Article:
Heinrich August Rothe

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Heinrich August Rothe (1773–1842) was a German mathematician, a professor of mathematics at Erlangen. Heinrich August Rothe_sentence_0

He was a student of Carl Hindenburg and a member of Hindenberg's school of combinatorics. Heinrich August Rothe_sentence_1

Biography Heinrich August Rothe_section_0

Rothe was born in 1773 in Dresden, and in 1793 became a docent at the University of Leipzig. Heinrich August Rothe_sentence_2

He became an extraordinary professor at Leipzig in 1796, and in 1804 he moved to Erlangen as a full professor, taking over the chair formerly held by Karl Christian von Langsdorf. Heinrich August Rothe_sentence_3

He died in 1842, and his position at Erlangen was in turn taken by Johann Wilhelm Pfaff, the brother of the more famous mathematician Johann Friedrich Pfaff. Heinrich August Rothe_sentence_4

Research Heinrich August Rothe_section_1

The Rothe–Hagen identity, a summation formula for binomial coefficients, appeared in Rothe's 1793 thesis. Heinrich August Rothe_sentence_5

It is named for him and for the later work of Johann Georg Hagen. Heinrich August Rothe_sentence_6

The same thesis also included a formula for computing the Taylor series of an inverse function from the Taylor series for the function itself, related to the Lagrange inversion theorem. Heinrich August Rothe_sentence_7

In the study of permutations, Rothe was the first to define the inverse of a permutation, in 1800. Heinrich August Rothe_sentence_8

He developed a technique for visualizing permutations now known as a Rothe diagram, a square table that has a dot in each cell (i,j) for which the permutation maps position i to position j and a cross in each cell (i,j) for which there is a dot later in row i and another dot later in column j. Using Rothe diagrams, he showed that the number of inversions in a permutation is the same as in its inverse, for the inverse permutation has as its diagram the transpose of the original diagram, and the inversions of both permutations are marked by the crosses. Heinrich August Rothe_sentence_9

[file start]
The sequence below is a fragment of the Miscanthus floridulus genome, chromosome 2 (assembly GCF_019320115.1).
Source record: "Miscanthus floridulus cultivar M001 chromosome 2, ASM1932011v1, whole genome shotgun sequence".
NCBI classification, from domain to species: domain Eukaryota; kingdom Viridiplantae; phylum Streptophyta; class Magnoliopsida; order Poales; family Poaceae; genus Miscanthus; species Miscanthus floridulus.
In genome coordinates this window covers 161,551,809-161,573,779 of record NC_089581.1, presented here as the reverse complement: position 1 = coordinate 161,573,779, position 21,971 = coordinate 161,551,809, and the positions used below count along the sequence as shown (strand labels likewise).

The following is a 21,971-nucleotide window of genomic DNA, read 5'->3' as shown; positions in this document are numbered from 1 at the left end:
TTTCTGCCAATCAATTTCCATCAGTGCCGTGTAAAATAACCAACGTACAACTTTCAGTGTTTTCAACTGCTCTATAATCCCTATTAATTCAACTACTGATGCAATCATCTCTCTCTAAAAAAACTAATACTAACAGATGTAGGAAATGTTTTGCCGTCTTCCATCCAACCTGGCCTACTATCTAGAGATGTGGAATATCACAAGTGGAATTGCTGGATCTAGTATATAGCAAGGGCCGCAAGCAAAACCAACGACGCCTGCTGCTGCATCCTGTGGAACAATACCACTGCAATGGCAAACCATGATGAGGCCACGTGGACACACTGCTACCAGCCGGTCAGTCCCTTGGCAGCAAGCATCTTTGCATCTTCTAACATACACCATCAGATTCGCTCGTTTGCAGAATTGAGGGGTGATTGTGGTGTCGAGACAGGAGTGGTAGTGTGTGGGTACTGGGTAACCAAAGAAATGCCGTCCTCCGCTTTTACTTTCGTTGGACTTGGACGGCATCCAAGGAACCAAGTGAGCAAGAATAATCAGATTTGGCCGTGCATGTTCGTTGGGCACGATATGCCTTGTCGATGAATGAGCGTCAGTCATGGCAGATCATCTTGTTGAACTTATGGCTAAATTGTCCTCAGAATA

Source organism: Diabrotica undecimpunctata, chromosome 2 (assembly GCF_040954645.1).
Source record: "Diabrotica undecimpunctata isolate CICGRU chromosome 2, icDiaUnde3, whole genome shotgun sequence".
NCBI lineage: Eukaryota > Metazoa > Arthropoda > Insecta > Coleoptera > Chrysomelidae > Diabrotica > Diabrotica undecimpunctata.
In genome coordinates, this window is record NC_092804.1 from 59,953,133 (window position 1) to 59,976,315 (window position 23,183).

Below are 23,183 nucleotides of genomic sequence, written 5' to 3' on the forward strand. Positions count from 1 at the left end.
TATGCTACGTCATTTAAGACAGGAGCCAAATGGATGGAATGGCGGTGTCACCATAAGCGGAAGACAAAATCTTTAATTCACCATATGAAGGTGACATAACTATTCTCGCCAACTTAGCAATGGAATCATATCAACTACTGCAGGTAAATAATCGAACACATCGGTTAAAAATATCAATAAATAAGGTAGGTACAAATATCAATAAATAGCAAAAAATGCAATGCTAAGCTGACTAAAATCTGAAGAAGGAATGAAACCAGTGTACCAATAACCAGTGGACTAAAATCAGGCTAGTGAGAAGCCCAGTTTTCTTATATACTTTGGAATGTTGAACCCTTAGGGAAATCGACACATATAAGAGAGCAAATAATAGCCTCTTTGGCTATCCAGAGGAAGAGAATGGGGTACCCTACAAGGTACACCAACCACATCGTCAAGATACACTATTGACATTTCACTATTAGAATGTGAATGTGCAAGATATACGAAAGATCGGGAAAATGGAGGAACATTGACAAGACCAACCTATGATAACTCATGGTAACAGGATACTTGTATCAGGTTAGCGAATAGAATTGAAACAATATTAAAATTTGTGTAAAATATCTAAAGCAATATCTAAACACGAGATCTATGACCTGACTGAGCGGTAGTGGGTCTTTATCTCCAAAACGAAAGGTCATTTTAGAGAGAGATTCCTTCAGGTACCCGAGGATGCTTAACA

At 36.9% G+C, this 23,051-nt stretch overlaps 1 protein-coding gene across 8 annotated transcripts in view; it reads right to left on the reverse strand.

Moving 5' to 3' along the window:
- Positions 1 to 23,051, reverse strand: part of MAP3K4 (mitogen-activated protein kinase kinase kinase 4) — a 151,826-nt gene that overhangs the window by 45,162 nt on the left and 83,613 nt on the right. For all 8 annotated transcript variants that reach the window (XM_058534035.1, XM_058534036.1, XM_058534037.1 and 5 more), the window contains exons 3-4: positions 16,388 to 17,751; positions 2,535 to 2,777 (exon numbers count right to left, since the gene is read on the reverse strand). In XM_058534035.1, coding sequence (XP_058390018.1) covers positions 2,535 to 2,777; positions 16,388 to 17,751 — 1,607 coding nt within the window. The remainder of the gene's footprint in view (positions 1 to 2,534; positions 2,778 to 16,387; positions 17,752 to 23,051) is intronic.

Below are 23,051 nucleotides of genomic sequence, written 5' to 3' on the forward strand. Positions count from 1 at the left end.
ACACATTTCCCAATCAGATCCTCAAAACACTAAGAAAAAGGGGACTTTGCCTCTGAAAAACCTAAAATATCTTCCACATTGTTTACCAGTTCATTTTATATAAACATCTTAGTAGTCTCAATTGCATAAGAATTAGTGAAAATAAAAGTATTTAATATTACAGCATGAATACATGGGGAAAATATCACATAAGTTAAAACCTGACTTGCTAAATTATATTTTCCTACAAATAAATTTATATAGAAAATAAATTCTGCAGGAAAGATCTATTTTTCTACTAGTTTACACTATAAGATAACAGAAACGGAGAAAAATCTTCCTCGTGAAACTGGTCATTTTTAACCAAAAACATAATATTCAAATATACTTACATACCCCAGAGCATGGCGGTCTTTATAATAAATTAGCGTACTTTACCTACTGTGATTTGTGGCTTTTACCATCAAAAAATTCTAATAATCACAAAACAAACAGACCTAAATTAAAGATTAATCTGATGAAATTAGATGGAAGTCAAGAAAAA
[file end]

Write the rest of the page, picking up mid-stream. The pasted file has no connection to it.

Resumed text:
Rothe used this fact to show that the determinant of a matrix is the same as the determinant of the transpose: if one expands a determinant as a polynomial, each term corresponds to a permutation, and the sign of the term is determined by the parity of its number of inversions. Heinrich August Rothe_sentence_10

Since each term of the determinant of the transpose corresponds to a term of the original matrix with the inverse permutation and the same number of inversions, it has the same sign, and so the two determinants are also the same. Heinrich August Rothe_sentence_11

In his 1800 work on permutations, Rothe also was the first to consider permutations that are involutions; that is, they are their own inverse, or equivalently they have symmetric Rothe diagrams. Heinrich August Rothe_sentence_12

He found the recurrence relation Heinrich August Rothe_sentence_13

for counting these permutations, which also counts the number of Young tableaux, and which has as its solution the telephone numbers Heinrich August Rothe_sentence_14

Heinrich August Rothe_description_list_0

  • 1, 2, 4, 10, 26, 76, 232, 764, 2620, 9496, ... (sequence in the OEIS).Heinrich August Rothe_item_0_0

Rothe was also the first to formulate the q-binomial theorem, a q-analog of the binomial theorem, in an 1811 publication. Heinrich August Rothe_sentence_15

Selected publications Heinrich August Rothe_section_2

Heinrich August Rothe_unordered_list_1

  • , Leipzig, 1793.Heinrich August Rothe_item_1_1
  • "". In Hindenburg, Carl, ed., Sammlung Combinatorisch-Analytischer Abhandlungen, pp. 263–305, Bey G. Fleischer dem jüngern, 1800.Heinrich August Rothe_item_1_2
  • Systematisches Lehrbuch der Arithmetik, Leipzig, 1811Heinrich August Rothe_item_1_3

Credits to the contents of this page go to the authors of the corresponding Wikipedia page: en.wikipedia.org/wiki/Heinrich August Rothe.